Parties retain the right to endorse the candidates they support on the measure. What it does is prevents them from using taxpayer funds to pay for the nominating process of private organizations. And bear in mind, the only political parties that benefit from the state's largesse are the Democrats and Republicans, not the minor parties.

    TA asks whether any minor parties will be on the November ballot? I'd argue a strong "yes". I'll take bets on the chances of a liberal Independent or a Green against a Republican in inner Portland, or a conservative Independent against a Democrat in Ontario or Pendleton any day of the week.

    TA suggests that political parties won't be able to engage in grassroots activism if this measure passes. Why? Is there a prohibition on canvassing? Maintaining an office? Raising money in support of party activities? No.

    I'd argue that the system will increase organizing opportunities for political parties, and make grassroots activism more important than it is today.

    Under this system, candidates will have an incentive to bring their supporters into the party apparatus as precinct committee persons before the primary so that they can win the party's endorsement. No such incentive currently exists.

  • Steve Bucknum (unverified)
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    LT writes, "Still haven't seen an explanation of why 65 would have been a better situation in the Dist. 25 case mentioned above."

    That's because you make no sense. You take an isolated incident that nobody knows anything about, and you make it your make or break decider for a Measure that fundamentally and forever changes our relationship to our government. This Measure really doesn't "solve" anything but perceptions people have that are only partly based upon reality.

    At a measures forum over here in Prineville, a woman I otherwise have great respect for supported Measure 65 because, "minority parties don't have fair access to the process now". In other words, her rational for this Measure is that we should take down the "big" parties that somehow are unfair to the minor parties - and that will fix things. Which of course, it doesn't. This Measure kills minority parties.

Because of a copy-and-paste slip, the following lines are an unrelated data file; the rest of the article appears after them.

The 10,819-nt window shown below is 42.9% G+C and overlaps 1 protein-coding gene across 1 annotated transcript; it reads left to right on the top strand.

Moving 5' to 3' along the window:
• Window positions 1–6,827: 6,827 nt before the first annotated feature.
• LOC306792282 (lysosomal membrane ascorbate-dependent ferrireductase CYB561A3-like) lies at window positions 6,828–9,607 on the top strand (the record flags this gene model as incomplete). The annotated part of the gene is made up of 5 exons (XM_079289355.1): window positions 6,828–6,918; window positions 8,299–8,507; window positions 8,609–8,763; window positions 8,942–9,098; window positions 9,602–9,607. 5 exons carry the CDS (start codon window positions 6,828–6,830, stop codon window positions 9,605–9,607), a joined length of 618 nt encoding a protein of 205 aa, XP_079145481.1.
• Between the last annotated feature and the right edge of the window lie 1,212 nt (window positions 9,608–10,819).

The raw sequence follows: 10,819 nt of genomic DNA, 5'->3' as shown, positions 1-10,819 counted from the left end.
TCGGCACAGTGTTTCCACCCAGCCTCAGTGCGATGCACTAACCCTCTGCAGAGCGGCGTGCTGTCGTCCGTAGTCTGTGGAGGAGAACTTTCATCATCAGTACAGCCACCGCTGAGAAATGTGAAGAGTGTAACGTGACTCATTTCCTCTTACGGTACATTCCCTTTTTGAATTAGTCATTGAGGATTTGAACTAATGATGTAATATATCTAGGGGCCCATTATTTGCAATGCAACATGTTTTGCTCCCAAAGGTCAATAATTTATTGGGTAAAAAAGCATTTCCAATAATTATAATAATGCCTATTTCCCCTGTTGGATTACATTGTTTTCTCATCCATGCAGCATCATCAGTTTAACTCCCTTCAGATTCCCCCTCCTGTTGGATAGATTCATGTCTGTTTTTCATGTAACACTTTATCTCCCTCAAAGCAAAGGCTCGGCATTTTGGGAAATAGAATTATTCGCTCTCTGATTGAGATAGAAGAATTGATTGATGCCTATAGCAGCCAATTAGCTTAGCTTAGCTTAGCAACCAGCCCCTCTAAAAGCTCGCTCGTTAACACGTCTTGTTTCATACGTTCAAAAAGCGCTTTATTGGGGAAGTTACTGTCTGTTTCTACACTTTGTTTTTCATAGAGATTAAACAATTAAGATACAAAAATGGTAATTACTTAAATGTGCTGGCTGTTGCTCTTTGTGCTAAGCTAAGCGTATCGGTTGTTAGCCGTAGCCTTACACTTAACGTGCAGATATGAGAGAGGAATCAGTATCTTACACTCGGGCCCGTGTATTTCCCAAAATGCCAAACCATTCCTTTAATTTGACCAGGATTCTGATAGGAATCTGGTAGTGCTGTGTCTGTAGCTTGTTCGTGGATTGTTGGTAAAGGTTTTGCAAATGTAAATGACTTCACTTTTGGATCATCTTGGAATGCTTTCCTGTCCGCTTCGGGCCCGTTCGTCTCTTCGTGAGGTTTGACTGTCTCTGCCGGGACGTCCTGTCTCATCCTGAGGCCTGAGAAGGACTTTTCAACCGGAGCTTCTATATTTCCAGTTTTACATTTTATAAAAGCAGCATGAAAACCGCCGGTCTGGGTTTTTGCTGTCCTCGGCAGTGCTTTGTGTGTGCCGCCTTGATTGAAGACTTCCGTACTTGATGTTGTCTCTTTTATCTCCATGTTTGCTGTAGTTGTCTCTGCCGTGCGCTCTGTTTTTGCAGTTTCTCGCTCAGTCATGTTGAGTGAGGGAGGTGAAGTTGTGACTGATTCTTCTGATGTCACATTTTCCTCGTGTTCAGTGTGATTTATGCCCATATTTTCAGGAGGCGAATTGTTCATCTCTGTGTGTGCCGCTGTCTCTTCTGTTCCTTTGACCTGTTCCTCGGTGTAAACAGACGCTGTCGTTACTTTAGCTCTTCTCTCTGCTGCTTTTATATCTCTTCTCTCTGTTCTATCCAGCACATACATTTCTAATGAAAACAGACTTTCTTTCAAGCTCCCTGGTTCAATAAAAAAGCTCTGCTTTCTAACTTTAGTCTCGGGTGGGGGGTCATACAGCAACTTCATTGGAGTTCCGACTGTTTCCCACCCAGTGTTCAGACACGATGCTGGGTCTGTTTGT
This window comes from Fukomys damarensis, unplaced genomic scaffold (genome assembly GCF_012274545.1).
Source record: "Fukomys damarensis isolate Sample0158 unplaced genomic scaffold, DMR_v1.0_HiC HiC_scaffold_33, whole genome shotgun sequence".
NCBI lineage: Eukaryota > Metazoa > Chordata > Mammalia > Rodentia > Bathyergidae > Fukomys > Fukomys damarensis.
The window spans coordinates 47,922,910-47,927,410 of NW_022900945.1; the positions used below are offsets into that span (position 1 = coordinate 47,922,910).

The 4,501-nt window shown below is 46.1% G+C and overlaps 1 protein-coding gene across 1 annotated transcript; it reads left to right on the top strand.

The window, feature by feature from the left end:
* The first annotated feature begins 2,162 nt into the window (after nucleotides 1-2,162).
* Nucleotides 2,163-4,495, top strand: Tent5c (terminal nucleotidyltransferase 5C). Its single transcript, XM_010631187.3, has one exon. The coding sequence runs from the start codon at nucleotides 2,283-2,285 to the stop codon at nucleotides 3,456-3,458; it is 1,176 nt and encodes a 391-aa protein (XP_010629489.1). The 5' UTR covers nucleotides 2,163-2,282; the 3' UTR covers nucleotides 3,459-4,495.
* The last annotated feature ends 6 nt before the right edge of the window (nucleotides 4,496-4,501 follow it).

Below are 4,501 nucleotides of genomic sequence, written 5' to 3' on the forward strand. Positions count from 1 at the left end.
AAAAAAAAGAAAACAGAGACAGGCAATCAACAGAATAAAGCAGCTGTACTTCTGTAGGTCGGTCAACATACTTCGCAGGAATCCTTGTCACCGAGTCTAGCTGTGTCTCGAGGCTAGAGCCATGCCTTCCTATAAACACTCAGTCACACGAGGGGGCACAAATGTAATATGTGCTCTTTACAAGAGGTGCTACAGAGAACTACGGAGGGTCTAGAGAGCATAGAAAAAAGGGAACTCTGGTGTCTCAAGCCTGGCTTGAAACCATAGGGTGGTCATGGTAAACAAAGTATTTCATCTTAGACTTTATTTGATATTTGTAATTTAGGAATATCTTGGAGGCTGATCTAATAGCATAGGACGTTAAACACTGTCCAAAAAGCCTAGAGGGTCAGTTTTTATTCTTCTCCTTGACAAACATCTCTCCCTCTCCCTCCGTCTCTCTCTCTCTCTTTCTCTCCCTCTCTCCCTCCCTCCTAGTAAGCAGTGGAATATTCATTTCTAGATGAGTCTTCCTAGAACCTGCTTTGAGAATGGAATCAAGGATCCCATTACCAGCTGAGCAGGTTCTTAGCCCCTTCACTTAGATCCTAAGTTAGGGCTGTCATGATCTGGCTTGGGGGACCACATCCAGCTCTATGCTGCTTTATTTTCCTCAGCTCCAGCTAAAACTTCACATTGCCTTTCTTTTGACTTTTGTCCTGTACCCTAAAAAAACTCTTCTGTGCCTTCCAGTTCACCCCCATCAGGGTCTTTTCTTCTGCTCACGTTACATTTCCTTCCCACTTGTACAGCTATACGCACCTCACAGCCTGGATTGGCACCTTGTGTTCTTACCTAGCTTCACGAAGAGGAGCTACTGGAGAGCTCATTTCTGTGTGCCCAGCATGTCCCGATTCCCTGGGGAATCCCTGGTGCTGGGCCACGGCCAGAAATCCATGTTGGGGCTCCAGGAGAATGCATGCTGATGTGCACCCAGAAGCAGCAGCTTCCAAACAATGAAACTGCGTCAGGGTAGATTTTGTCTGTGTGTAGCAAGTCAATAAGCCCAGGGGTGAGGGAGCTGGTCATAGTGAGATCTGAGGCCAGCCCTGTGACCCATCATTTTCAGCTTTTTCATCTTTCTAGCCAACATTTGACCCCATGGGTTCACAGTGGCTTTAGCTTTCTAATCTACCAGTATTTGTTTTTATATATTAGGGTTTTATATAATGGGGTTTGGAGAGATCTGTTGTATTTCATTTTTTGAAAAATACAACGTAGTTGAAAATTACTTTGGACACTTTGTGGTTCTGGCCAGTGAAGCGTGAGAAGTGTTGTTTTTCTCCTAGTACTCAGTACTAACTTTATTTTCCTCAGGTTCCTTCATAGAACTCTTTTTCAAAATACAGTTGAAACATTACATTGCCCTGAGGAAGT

As I stated in my first post here, this Measure goes way beyond whatever people think it will solve, and leaves the party process behind - leaving us all "independents", naked and alone before the power and might of our government.

    Not since King George ruled the colonies have we seen such a situation - where forming groups to advocate for our shared and mutual interests will become irrelevant.

    LT - your "test" in nonsense.

  • Eric Parker (unverified)
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    Reading all the comments to this point on the key issues of the measure confuses me and the points even more. It looks like it will create mountains out of molehills on several sides.

    It's best just to say NO and then we do not have to worry about all the problems.

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    In my view, this measure will strengthen minor political parties and the Democratic process, especially in areas like Prineville, where the district is heavily tilted towards the Republicans, and where the Democratic Party has trouble recruiting candidates. As often as not, in a district like that, the general election is uncontested, and even when it is contested, it is usually not really a contest.